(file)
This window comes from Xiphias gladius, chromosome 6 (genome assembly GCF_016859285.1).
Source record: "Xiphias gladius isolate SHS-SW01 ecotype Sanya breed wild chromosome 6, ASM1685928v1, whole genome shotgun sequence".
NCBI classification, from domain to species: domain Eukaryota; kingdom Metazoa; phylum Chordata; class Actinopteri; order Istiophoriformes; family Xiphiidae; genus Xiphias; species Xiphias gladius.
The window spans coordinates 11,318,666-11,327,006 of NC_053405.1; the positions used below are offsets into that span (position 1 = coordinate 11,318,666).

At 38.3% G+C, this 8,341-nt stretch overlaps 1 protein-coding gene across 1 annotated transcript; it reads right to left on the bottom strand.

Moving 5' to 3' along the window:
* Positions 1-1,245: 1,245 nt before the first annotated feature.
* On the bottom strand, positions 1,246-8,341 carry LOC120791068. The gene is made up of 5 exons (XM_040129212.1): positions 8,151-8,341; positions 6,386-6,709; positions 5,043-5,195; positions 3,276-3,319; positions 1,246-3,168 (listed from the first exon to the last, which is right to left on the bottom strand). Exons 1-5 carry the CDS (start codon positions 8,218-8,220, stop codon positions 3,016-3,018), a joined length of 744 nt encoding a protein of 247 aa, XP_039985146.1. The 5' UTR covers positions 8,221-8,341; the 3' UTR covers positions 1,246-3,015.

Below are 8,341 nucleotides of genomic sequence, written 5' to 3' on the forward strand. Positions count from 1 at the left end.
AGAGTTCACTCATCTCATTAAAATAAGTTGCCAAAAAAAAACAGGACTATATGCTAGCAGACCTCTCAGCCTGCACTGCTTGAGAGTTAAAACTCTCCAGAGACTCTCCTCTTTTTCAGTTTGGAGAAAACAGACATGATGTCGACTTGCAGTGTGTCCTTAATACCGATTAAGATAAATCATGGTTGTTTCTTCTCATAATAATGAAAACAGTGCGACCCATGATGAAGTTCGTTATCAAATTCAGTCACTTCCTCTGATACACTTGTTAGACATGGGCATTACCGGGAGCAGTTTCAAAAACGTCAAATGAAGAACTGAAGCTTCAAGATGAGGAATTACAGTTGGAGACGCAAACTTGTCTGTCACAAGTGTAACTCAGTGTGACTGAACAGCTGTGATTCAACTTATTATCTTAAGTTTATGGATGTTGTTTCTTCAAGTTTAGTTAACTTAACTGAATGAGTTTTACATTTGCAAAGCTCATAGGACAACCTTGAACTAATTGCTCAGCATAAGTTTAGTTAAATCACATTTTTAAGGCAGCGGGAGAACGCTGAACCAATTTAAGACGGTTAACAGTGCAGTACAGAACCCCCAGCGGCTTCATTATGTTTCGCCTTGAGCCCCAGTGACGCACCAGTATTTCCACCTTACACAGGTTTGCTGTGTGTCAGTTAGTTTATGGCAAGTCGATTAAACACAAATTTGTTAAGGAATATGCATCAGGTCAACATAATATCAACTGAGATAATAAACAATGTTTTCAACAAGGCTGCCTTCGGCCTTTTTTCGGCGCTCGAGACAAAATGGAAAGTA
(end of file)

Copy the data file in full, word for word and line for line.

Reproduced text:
This window comes from Xiphias gladius, chromosome 6 (genome assembly GCF_016859285.1).
Source record: "Xiphias gladius isolate SHS-SW01 ecotype Sanya breed wild chromosome 6, ASM1685928v1, whole genome shotgun sequence".
NCBI classification, from domain to species: domain Eukaryota; kingdom Metazoa; phylum Chordata; class Actinopteri; order Istiophoriformes; family Xiphiidae; genus Xiphias; species Xiphias gladius.
The window spans coordinates 11,318,666-11,327,006 of NC_053405.1; the positions used below are offsets into that span (position 1 = coordinate 11,318,666).

At 38.3% G+C, this 8,341-nt stretch overlaps 1 protein-coding gene across 1 annotated transcript; it reads right to left on the bottom strand.

Moving 5' to 3' along the window:
* Positions 1-1,245: 1,245 nt before the first annotated feature.
* On the bottom strand, positions 1,246-8,341 carry LOC120791068. The gene is made up of 5 exons (XM_040129212.1): positions 8,151-8,341; positions 6,386-6,709; positions 5,043-5,195; positions 3,276-3,319; positions 1,246-3,168 (listed from the first exon to the last, which is right to left on the bottom strand). Exons 1-5 carry the CDS (start codon positions 8,218-8,220, stop codon positions 3,016-3,018), a joined length of 744 nt encoding a protein of 247 aa, XP_039985146.1. The 5' UTR covers positions 8,221-8,341; the 3' UTR covers positions 1,246-3,015.

Below are 8,341 nucleotides of genomic sequence, written 5' to 3' on the forward strand. Positions count from 1 at the left end.
AGAGTTCACTCATCTCATTAAAATAAGTTGCCAAAAAAAAACAGGACTATATGCTAGCAGACCTCTCAGCCTGCACTGCTTGAGAGTTAAAACTCTCCAGAGACTCTCCTCTTTTTCAGTTTGGAGAAAACAGACATGATGTCGACTTGCAGTGTGTCCTTAATACCGATTAAGATAAATCATGGTTGTTTCTTCTCATAATAATGAAAACAGTGCGACCCATGATGAAGTTCGTTATCAAATTCAGTCACTTCCTCTGATACACTTGTTAGACATGGGCATTACCGGGAGCAGTTTCAAAAACGTCAAATGAAGAACTGAAGCTTCAAGATGAGGAATTACAGTTGGAGACGCAAACTTGTCTGTCACAAGTGTAACTCAGTGTGACTGAACAGCTGTGATTCAACTTATTATCTTAAGTTTATGGATGTTGTTTCTTCAAGTTTAGTTAACTTAACTGAATGAGTTTTACATTTGCAAAGCTCATAGGACAACCTTGAACTAATTGCTCAGCATAAGTTTAGTTAAATCACATTTTTAAGGCAGCGGGAGAACGCTGAACCAATTTAAGACGGTTAACAGTGCAGTACAGAACCCCCAGCGGCTTCATTATGTTTCGCCTTGAGCCCCAGTGACGCACCAGTATTTCCACCTTACACAGGTTTGCTGTGTGTCAGTTAGTTTATGGCAAGTCGATTAAACACAAATTTGTTAAGGAATATGCATCAGGTCAACATAATATCAACTGAGATAATAAACAATGTTTTCAACAAGGCTGCCTTCGGCCTTTTTTCGGCGCTCGAGACAAAATGGAAAGTA